A game of air hockey can be described as exhilarating and can bring out your competitive juices. You can play on one of these tables in your local arcade, if they have them.
If not, you can purchase your own table and enjoy a good game any time you want. But when it comes to buying an air hockey table, there are different types to choose from and if you’re a beginner, you’re bound to get confused as to where to start.
Air Hockey Table Buying Guide: Are all tables the same?
This article aims to give you an air hockey table buying guide made simple that even beginners looking for their first air hockey table can easily understand.
Different types of air hockey tables
There are different types of air hockey tables to choose from. You should choose one based on your skill, preference, and available space.
- Arcade-style—These tables are more expensive than standard air hockey tables but have the advantage of a more solid construction, powerful blowers, plus extras (music, lights, and electronic scoring).
- Basic—Most standard tables are basic; this means that it does not have the music and lights that come with the arcade-style table. These are still sturdy in construction and suitable for young and beginner players.
- Tabletop—These are designed to be placed on tabletops and, therefore, lack the legs that make it a full table. These are a good option when you lack space. Tabletop air hockey tables are portable and can easily be stored away when not in use.
- Multi-game—This offers you versatility. It allows you to play a variety of games including shuffleboard, table tennis, and foosball.
Determine the skill level
Skill level can be broken down into three types: advanced, intermediate, and beginner. Skill level matters when it comes to choosing a suitable air hockey table so that you can make the most of your air hockey table’s features.
- Advanced players—These players require a strong and solid, full-sized professional air hockey table. The table can be standard or arcade-style, depending on preference and budget. Advanced players often want a better gameplay experience so the playing surface has to be smooth, the fan needs to be fully powered, and rink walls need to be thick. Advanced players also need the standard-sized striker and puck for better handling.
- Intermediate players—Intermediate players who want to progress to the advanced level can be suited to a full-sized table, but they can also play well with the 7’ table.
- Beginner players—Are more suited with the tabletop or 40-42” air hockey table. For younger players, like children, a tabletop model is a more suitable choice due to the size of the accessories.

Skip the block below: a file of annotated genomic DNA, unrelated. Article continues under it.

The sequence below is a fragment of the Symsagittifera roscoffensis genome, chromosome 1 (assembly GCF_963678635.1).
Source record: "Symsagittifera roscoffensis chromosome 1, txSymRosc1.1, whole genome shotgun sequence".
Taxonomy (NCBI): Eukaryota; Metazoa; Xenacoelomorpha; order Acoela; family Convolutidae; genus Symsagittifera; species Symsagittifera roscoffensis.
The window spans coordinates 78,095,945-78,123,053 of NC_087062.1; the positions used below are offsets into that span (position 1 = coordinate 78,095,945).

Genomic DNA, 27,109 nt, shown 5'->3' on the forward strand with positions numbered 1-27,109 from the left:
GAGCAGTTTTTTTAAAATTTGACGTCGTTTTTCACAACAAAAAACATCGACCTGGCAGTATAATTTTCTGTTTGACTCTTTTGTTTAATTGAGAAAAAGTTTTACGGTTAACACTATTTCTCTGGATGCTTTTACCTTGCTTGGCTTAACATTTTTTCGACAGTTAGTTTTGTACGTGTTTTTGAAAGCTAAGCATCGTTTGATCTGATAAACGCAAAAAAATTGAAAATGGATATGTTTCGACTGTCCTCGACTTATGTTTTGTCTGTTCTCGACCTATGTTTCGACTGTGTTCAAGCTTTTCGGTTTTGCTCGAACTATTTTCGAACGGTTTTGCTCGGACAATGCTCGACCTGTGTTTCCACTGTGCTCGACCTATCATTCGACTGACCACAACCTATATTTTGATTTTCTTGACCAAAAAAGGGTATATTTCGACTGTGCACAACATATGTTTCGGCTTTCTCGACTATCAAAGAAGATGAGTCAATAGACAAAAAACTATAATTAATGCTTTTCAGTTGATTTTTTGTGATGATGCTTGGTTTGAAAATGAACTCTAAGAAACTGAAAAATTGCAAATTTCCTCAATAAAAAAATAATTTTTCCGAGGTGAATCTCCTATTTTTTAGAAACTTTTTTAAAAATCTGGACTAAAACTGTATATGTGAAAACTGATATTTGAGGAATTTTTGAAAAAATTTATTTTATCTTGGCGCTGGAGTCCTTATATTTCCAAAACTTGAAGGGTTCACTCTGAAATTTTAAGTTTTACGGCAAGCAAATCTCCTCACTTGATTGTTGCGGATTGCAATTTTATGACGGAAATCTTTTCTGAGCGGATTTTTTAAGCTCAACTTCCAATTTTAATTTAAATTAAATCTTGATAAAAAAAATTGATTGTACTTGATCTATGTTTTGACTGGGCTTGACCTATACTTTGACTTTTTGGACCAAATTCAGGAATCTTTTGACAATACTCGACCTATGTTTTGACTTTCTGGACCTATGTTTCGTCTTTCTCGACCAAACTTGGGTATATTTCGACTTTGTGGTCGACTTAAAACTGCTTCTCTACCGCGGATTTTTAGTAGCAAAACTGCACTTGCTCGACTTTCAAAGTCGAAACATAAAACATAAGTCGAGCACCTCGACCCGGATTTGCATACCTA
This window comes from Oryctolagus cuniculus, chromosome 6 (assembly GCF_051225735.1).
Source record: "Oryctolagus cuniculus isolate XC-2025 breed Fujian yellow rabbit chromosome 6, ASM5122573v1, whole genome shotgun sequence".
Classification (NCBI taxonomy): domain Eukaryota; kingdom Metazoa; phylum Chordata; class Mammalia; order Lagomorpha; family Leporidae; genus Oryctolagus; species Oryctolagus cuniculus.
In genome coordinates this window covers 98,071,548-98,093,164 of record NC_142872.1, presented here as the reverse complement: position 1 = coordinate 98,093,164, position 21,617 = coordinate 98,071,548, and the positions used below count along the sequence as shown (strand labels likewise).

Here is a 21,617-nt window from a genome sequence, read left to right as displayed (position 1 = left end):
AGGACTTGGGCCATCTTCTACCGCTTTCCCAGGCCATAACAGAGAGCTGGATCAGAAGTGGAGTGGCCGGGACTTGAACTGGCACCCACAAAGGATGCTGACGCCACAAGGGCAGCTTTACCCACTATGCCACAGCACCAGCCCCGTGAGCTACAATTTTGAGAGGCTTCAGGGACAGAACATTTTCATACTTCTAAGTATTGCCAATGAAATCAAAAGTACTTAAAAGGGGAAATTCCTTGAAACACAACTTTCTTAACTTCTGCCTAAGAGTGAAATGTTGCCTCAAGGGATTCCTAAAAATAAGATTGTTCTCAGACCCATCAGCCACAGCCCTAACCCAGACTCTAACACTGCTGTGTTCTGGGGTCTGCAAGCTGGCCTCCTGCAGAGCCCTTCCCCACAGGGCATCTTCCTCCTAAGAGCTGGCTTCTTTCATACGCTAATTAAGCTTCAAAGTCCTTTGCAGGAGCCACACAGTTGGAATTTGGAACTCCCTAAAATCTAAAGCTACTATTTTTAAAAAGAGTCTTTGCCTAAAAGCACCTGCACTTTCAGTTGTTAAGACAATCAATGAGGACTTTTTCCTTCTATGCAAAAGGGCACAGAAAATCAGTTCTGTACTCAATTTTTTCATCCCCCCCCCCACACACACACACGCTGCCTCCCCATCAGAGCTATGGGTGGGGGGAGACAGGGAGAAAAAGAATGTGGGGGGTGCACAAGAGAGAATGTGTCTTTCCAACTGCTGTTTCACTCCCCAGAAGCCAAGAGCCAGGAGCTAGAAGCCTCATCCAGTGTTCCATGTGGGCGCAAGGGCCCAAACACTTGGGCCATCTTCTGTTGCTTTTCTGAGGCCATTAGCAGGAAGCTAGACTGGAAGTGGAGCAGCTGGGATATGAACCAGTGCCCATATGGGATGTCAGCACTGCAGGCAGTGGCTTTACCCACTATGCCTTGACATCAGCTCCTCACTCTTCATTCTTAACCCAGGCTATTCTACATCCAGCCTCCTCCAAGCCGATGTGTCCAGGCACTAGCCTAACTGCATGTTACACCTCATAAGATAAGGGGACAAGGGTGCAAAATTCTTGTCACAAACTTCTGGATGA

Look at the Table Features
An air hockey table buying guide would not be complete without tips on what to look for in the product. The design of an air hockey table is pretty much similar from one manufacturer to another, but there are some differences that can set one table apart from another.
- Construction—Advanced players require sturdy construction because of the strength used during gameplay. The durability of the table should also extend to its accessories. Smaller air hockey tables or tabletop versions often do not have the strong construction that full air hockey tables do. But, when used by young kids, the construction of the table should hold up just fine.
- Motor—The more powerful the motor, the better. A powerful motor means a more frictionless playing surface can be achieved due to the amount of air delivered. Do not expect a powerful motor on tabletop air hockey tables. However, if you are a beginner the force of the fan shouldn’t affect your gameplay.
- Rink—This isn’t a consideration for many, but it should be on yours. When looking at different air hockey tables, you want to take a closer look at the rink walls. An ideal rink wall that should be made of nylon or aluminum. Good quality rink walls mean better rebound and faster play.
Air hockey table buying guide: Final word
One last thing you don’t want to miss when choosing an air hockey table is the size available in your own home. A bigger and dedicated space means you can allocate a full-sized table for play. If not, you can always go for the portable tabletop and mini tabletop versions.
You may also want to consider buying a used table than a new one. When opting for the used, make sure you research the reason behind the resale and check whether all inclusions are intact, and the motor is fully functioning.